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The backstory: Over the past few decades, Chinese students have been flocking to American universities to pursue higher education. This trend was driven by the quest for better academic opportunities, a diverse range of programs and access to cutting-edge technology. US universities have earned a global reputation for their research and innovation, making them an attractive destination for high-performing students. Also, many Chinese students wanted to boost their career prospects and English-language skills by studying in the US.
For instance, in 1989, out of 2,251 graduates from Tsinghua University, about 1,600 chose to pursue further education in the US. Before 2020, Chinese students made up about a third of all international students in the US, totaling around 370,000 students, according to data from the Institute of International Education (IIE).
More recently: This trend has taken a sharp downturn in recent years. The issuance of student visas to Chinese students plummeted from about 100,000 in 2021 to just 58,000 in 2022. Take Tsinghua University graduates as an example. Only 7% of graduates, whether at the undergraduate or postgraduate level, were considering studying abroad. This is in stark contrast to the situation in 2017, when 28% of undergraduates were exploring international education opportunities. This shift isn't unique to Tsinghua, as Peking University also shows a similar pattern.
The development: Shen Wenqin, an associate professor at Peking University, has been closely monitoring this trend since 2016. He said China's brightest minds in fields like maths, physics and chemistry wanted to study abroad in the past. But things have changed, and now more and more graduates are choosing to stay put in China.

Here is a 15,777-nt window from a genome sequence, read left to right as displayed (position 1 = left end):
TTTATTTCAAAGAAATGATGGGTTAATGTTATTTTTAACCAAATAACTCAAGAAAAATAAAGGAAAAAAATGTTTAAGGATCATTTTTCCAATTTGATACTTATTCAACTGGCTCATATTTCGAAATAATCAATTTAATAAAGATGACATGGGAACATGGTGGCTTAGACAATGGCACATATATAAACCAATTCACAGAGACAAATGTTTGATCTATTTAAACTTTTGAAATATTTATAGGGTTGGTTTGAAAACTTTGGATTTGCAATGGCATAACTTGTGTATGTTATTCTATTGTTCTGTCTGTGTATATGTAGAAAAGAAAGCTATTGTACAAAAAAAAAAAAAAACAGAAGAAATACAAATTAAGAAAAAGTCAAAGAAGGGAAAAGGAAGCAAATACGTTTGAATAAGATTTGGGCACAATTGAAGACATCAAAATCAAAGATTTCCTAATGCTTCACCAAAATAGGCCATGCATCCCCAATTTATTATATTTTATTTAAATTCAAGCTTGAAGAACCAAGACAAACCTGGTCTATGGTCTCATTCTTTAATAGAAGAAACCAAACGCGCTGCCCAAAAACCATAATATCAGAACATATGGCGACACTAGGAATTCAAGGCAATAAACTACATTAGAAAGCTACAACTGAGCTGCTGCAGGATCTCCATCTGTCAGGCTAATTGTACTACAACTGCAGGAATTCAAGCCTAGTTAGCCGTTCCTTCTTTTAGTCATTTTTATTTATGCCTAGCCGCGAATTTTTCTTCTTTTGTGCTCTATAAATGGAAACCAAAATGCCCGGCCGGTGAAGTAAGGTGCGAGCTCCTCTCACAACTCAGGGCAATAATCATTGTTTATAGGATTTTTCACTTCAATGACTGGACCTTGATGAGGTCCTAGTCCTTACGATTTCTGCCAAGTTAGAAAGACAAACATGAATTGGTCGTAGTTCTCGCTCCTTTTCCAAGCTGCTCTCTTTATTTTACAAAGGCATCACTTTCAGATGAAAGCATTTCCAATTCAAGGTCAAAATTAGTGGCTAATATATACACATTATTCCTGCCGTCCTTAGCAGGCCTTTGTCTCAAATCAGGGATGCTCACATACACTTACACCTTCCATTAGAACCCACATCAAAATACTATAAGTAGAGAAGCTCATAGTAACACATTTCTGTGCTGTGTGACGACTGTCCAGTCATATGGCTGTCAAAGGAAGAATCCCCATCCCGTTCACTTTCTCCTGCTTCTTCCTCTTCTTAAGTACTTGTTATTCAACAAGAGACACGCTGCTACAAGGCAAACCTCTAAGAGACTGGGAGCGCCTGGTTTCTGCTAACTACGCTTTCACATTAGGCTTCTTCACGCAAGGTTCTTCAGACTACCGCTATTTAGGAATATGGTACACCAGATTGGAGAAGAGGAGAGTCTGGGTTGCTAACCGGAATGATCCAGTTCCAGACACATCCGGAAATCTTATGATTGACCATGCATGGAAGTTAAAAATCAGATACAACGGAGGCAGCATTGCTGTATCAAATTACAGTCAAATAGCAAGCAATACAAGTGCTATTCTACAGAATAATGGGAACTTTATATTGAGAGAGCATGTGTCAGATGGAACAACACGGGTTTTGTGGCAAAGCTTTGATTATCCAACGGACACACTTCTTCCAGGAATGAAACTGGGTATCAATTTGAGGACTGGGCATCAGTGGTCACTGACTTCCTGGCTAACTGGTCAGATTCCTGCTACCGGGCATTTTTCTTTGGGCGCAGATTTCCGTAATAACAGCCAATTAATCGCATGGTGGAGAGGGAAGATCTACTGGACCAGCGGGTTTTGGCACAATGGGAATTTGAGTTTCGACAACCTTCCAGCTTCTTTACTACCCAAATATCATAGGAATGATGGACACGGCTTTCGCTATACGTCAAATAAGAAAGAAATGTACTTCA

So, what's causing this decline in Chinese students going for international education? Shen points out that while COVID restrictions did play a part, they aren't the only reason. China's rapid growth in different academic fields is a big factor. For example, if students can't get a computer science degree in the US, they're more likely to stay in China, which has become a global leader in tech and is also home to major tech companies. Shen talked to students from leading Chinese universities and they consistently mentioned Western-trained teachers as a big reason for choosing to study and do research in China.
Shen also believes this shift could benefit China by keeping more talent at home. But if this trend continues, it might slow China's scientific progress, as sending young talent to developed countries and maintaining global academic exchanges has been a key driver of China's advancement.
"The pandemic is a disruption, but it is not the main reason," said Shen Wenqin, an associate professor from the School of Education at Peking University.
"China is experiencing a fast rise in many academic fields," said Shen Wenqi. "For example, if students are restricted from getting a computer science qualification in the US, they are less likely to seek an alternative in Germany, the UK, or other countries because China is also a leading power and it harbors so many big tech companies."
"One of the most important ways that American universities promote mutual understanding between countries – while also advancing US interests – is by educating students from around the world," said a Foreign Affairs article published last month.